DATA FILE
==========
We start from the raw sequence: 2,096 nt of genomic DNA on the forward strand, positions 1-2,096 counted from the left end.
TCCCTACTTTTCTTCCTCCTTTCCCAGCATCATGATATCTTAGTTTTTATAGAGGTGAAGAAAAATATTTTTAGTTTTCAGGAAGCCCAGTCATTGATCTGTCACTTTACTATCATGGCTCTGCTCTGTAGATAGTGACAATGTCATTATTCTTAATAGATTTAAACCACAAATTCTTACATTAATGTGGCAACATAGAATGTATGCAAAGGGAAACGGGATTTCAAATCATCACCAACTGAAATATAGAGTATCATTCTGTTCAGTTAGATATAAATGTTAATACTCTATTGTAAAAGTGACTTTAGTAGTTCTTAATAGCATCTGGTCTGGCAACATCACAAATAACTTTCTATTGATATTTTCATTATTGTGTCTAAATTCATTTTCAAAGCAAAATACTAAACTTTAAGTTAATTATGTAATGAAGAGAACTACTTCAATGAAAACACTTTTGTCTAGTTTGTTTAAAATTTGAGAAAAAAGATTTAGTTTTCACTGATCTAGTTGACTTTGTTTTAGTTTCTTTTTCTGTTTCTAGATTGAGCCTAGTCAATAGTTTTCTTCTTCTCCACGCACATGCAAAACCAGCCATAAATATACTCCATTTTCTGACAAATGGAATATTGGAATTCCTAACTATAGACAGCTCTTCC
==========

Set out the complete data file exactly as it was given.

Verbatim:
We start from the raw sequence: 2,096 nt of genomic DNA on the forward strand, positions 1-2,096 counted from the left end.
TCCCTACTTTTCTTCCTCCTTTCCCAGCATCATGATATCTTAGTTTTTATAGAGGTGAAGAAAAATATTTTTAGTTTTCAGGAAGCCCAGTCATTGATCTGTCACTTTACTATCATGGCTCTGCTCTGTAGATAGTGACAATGTCATTATTCTTAATAGATTTAAACCACAAATTCTTACATTAATGTGGCAACATAGAATGTATGCAAAGGGAAACGGGATTTCAAATCATCACCAACTGAAATATAGAGTATCATTCTGTTCAGTTAGATATAAATGTTAATACTCTATTGTAAAAGTGACTTTAGTAGTTCTTAATAGCATCTGGTCTGGCAACATCACAAATAACTTTCTATTGATATTTTCATTATTGTGTCTAAATTCATTTTCAAAGCAAAATACTAAACTTTAAGTTAATTATGTAATGAAGAGAACTACTTCAATGAAAACACTTTTGTCTAGTTTGTTTAAAATTTGAGAAAAAAGATTTAGTTTTCACTGATCTAGTTGACTTTGTTTTAGTTTCTTTTTCTGTTTCTAGATTGAGCCTAGTCAATAGTTTTCTTCTTCTCCACGCACATGCAAAACCAGCCATAAATATACTCCATTTTCTGACAAATGGAATATTGGAATTCCTAACTATAGACAGCTCTTCC